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You can’t handle the truth!

Jack Nicholson’s famous line in A Few Good Men is one of my all time favorites.  His stern faced shout out in the movie comes to mind more frequently than I would like to admit in my role as an executive coach.  The task of telling the hard facts to someone who needs to have some brutal honesty (not according to me, but according to their colleagues) can be delicate to say the least.

Time and again I find leaders and managers spend a lot of time maneuvering themselves around a difficult topic involving their coworkers, direct reports, and especially their bosses.  Regardless how much training people have in dealing with conflict, the majority still do a lot of fancy sidestepping in order to avoid it.  Let’s face it–conflict is just not fun.

Can YOU handle the truth? Believe me, your co-workers have an opinion! So, ask yourself:

Has anyone told you that you are difficult or maybe even scary to give feedback to?Do you often think about how right you are and how wrong others are?Are you angered or hurt by opinions or information that you don’t agree with?Do you get defensive when others offer you advice?Do you dismiss or minimize the value of others perspectives?

If you can answer yes to these questions, you may be one of those who can’t see when they are perceived as too aggressive and intimidating, or too weak and fragile.  People who are driven by inner aggression towards other people are usually blind to their patterns of frustrating and negative impact on other people around them.  People perceived as too weak and fragile miss out on the power of constructive criticism.  Sometimes they prove quite visibly to their coworkers that they just ‘can’t handle the truth’.  And when they do hear it, they pretend they already knew it, so no loss of face at all in THEIR minds.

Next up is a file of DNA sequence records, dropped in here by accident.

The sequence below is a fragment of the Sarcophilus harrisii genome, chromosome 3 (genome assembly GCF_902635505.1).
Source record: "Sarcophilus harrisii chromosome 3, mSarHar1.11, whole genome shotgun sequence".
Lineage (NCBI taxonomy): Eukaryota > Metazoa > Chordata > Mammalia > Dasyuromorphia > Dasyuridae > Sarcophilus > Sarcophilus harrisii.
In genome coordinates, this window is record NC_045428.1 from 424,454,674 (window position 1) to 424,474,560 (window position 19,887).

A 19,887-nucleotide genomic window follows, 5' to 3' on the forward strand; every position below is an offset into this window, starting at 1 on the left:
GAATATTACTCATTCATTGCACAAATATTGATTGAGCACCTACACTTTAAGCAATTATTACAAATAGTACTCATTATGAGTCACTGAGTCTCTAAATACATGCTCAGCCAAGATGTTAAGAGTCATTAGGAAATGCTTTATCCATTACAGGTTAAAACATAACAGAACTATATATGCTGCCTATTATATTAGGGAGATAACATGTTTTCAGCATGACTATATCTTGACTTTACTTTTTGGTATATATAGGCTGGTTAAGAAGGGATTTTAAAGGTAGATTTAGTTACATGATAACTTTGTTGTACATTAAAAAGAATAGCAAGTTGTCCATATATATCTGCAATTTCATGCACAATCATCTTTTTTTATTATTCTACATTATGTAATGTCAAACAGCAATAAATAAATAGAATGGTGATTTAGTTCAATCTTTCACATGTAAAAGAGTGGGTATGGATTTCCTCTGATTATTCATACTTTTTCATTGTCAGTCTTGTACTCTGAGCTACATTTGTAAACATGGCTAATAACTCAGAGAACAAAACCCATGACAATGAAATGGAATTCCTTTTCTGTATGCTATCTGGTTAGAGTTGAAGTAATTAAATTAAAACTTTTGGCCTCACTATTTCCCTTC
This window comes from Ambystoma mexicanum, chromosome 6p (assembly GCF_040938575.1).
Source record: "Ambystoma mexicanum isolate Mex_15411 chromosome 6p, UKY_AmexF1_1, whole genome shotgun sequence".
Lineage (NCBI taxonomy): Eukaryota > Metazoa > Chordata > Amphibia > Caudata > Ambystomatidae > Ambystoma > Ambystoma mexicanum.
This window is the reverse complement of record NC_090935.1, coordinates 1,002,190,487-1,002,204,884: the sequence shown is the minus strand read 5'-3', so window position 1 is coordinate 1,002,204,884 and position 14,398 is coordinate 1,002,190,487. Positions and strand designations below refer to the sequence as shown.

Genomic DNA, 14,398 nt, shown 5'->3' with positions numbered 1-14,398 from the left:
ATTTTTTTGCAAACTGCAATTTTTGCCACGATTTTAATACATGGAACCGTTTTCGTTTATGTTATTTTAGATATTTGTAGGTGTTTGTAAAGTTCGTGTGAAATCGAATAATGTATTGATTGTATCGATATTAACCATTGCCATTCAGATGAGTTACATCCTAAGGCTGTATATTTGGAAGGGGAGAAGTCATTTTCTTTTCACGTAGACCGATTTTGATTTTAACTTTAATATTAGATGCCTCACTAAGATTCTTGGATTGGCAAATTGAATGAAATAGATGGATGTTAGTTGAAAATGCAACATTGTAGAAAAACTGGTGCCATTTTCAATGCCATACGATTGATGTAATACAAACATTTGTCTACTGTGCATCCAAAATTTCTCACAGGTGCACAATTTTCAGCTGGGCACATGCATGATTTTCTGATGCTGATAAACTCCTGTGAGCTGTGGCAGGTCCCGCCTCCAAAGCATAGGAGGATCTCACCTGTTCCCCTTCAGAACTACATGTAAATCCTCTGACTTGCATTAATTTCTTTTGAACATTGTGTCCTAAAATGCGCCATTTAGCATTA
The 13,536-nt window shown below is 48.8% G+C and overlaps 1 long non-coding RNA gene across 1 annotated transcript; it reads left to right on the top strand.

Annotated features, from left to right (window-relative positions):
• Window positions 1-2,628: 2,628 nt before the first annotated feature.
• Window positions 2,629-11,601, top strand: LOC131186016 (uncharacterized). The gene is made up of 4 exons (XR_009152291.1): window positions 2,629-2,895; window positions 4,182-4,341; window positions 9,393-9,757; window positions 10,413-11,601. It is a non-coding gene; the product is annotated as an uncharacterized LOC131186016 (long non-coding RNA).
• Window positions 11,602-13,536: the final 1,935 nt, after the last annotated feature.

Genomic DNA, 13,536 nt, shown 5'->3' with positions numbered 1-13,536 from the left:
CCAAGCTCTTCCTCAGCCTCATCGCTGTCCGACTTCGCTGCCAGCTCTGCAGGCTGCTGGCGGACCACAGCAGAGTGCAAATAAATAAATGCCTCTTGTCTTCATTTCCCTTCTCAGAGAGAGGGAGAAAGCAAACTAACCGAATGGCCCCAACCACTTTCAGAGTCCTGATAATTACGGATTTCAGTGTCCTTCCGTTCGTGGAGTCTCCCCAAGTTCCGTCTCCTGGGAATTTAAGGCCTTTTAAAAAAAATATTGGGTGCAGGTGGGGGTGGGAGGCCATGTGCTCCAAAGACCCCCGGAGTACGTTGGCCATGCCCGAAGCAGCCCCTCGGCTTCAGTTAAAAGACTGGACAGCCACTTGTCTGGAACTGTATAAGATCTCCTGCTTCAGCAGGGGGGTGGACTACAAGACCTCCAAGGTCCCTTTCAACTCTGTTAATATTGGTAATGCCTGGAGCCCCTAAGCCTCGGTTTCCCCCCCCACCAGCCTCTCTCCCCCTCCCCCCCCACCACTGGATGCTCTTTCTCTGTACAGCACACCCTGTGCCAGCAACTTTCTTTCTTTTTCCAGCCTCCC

In my world of coaching, being a bridge for getting the hard discussions out on the table, the skill and ability and willingness to ‘handle’ it is highly prized.  I’ve found almost 100% of the time that leaders of all ages and backgrounds have to ‘learn’ how to even do it at all.  But those who learn how to catch the hard ball are going to rise to the top much more quickly.  Why?  Because they do not rest on what they already know, they grow by not only listening to constructive feedback, but really taking it to heart.  They hear what the message means, not just listen to the words being said.

The next time someone shares some pointers on how you can be better, thank them.  People who are brave enough to tell you when you are being the problem or making a problem even worse, are actually helping you.  If they don’t care about your success, they can simply just keep silent and let you make a spectacle of yourself.  People who are not open to growing through constructive feedback may find themselves walking out on that limb alone, and have few to no one who is willing to have their back.

Don’t be someone who others want to say, “You can’t handle the Truth!”  Be open to it, and show some gratitude, however painful it might be in the moment.  Showing an ability and willingness to grow is one of the most highly prized characteristics of a leader, no matter what age we are.  The earlier in our careers we learn to do it the better we will be in the future and the best at it usually get put on the fast track to leadership responsibility.

Be the one who says “Please tell me, I can handle the truth”.

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